The effects of child sexual abuse don’t stop in childhood. Without proper intervention and treatment, this issue can rob children of their potential and lead to life-long consequences affecting both victims and communities.
- Victims of child sexual abuse are more likely to develop substance abuse problems than those who have not been abused. In fact, adult survivors of child sexual abuse are nearly three times more likely to report substance use problems than non-victims.
- Mental health issues are a common long-term consequence of child sexual abuse. Adult women who were sexually abused as children are more likely to suffer from depression, report a suicide attempt, and develop psychiatric disorders. Seven out of 10 male survivors seek psychological treatment for issues such as substance abuse, suicidal thoughts, and attempted suicide.
- Studies show that obesity and eating disorders are more common in women who have a history of child sexual abuse. Younger victims are more likely to develop an eating disorder, and middle-aged women are twice as likely to be obese than non-victims.
- Victims of child sexual abuse can suffer from both minor and life-threatening physical health problems. Adult survivors of child sexual abuse are at greater risk of many health conditions that are potentially psychosomatic in nature, and are more likely to have a serious medical condition such as diabetes, cancer, or heart problems.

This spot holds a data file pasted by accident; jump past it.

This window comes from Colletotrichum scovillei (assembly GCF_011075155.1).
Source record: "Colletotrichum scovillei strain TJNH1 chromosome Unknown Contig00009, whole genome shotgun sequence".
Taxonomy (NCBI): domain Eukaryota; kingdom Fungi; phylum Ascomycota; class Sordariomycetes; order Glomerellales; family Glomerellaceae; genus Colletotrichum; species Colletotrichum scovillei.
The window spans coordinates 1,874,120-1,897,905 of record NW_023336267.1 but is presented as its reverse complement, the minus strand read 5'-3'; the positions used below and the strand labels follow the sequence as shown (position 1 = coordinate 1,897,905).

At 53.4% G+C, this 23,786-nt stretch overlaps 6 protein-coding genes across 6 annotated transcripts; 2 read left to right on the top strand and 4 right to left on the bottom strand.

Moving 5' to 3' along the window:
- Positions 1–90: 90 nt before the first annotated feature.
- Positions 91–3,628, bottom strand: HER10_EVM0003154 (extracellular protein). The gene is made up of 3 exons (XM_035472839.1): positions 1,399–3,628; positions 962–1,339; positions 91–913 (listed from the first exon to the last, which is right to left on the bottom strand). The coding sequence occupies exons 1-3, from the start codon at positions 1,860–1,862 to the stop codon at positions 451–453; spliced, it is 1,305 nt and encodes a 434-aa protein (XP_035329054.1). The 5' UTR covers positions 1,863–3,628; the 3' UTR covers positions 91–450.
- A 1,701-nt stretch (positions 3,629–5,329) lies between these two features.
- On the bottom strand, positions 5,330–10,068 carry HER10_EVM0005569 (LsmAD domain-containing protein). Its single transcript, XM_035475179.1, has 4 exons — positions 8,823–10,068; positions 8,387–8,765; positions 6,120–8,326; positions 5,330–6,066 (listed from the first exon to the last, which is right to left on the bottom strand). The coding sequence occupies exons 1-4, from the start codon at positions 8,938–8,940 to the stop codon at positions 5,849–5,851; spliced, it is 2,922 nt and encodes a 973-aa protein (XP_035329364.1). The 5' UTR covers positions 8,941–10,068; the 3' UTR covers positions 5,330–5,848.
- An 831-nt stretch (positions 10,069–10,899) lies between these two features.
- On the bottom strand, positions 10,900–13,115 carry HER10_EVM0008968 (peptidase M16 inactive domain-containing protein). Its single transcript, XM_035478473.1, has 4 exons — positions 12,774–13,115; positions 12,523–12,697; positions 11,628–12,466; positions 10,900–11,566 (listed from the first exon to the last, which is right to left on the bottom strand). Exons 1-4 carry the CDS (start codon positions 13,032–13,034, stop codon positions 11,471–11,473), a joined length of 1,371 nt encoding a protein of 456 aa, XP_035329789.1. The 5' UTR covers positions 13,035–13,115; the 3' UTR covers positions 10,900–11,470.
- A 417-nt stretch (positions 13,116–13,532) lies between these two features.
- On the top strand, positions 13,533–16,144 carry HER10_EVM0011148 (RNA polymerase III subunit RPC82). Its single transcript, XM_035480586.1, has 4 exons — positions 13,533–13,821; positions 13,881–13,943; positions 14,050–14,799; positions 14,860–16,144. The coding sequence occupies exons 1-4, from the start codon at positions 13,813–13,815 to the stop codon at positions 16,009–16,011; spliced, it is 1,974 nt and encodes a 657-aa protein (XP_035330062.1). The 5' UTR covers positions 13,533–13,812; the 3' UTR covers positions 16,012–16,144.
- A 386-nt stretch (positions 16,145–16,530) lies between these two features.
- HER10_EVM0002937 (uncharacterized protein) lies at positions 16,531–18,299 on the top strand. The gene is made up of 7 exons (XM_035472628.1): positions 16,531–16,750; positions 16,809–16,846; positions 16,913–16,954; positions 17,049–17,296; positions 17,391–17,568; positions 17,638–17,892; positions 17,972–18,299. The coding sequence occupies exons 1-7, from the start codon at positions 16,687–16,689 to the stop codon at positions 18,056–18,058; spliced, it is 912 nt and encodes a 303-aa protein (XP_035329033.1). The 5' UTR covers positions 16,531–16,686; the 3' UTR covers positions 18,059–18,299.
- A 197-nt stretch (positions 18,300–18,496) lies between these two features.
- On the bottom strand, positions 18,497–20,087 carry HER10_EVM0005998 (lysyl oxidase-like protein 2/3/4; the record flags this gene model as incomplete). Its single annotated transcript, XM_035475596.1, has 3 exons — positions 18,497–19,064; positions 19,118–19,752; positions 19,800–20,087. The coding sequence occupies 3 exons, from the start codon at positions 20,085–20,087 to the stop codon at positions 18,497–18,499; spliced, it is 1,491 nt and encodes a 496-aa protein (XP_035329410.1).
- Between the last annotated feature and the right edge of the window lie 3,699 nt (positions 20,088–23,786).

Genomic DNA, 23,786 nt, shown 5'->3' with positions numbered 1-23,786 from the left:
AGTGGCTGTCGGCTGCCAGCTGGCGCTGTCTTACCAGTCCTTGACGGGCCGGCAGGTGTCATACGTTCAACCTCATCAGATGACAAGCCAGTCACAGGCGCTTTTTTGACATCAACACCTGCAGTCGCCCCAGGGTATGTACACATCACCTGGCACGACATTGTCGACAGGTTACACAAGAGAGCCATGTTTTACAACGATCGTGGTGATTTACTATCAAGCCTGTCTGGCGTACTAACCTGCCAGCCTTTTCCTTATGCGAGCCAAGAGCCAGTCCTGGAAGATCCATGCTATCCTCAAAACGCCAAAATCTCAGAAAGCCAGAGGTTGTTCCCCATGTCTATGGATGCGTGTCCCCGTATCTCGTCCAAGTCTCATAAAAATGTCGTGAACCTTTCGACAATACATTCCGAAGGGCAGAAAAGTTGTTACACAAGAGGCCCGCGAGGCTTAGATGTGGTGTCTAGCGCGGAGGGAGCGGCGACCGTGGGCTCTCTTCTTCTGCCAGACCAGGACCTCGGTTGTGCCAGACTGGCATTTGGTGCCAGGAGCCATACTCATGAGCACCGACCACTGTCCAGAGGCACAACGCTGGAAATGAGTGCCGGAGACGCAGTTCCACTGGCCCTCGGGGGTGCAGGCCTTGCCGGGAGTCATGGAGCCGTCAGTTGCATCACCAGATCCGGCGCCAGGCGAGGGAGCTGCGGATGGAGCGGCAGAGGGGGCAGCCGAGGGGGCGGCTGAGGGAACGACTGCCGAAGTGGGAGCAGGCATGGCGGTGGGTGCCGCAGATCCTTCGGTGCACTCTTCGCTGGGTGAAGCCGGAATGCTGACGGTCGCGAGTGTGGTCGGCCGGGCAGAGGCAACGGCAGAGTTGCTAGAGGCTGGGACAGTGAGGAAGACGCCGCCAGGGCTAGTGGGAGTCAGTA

- Adult survivors of child sexual abuse are also more likely to engage in criminal activity. Adult survivors are more than twice as likely to be arrested for a violent offense or a property offense as non-victims.
This does not mean that the majority of sexually abused children will develop mental or physical illnesses. It does not mean they will become violent offenders or substance abusers. Many will become productive members of their communities, whether or not they choose to report abuse. However, it’s obvious that effects can be traumatic and long-lasting for both victims and communities.
The message is clear: preventing child sexual abuse now can and will help communities in the future.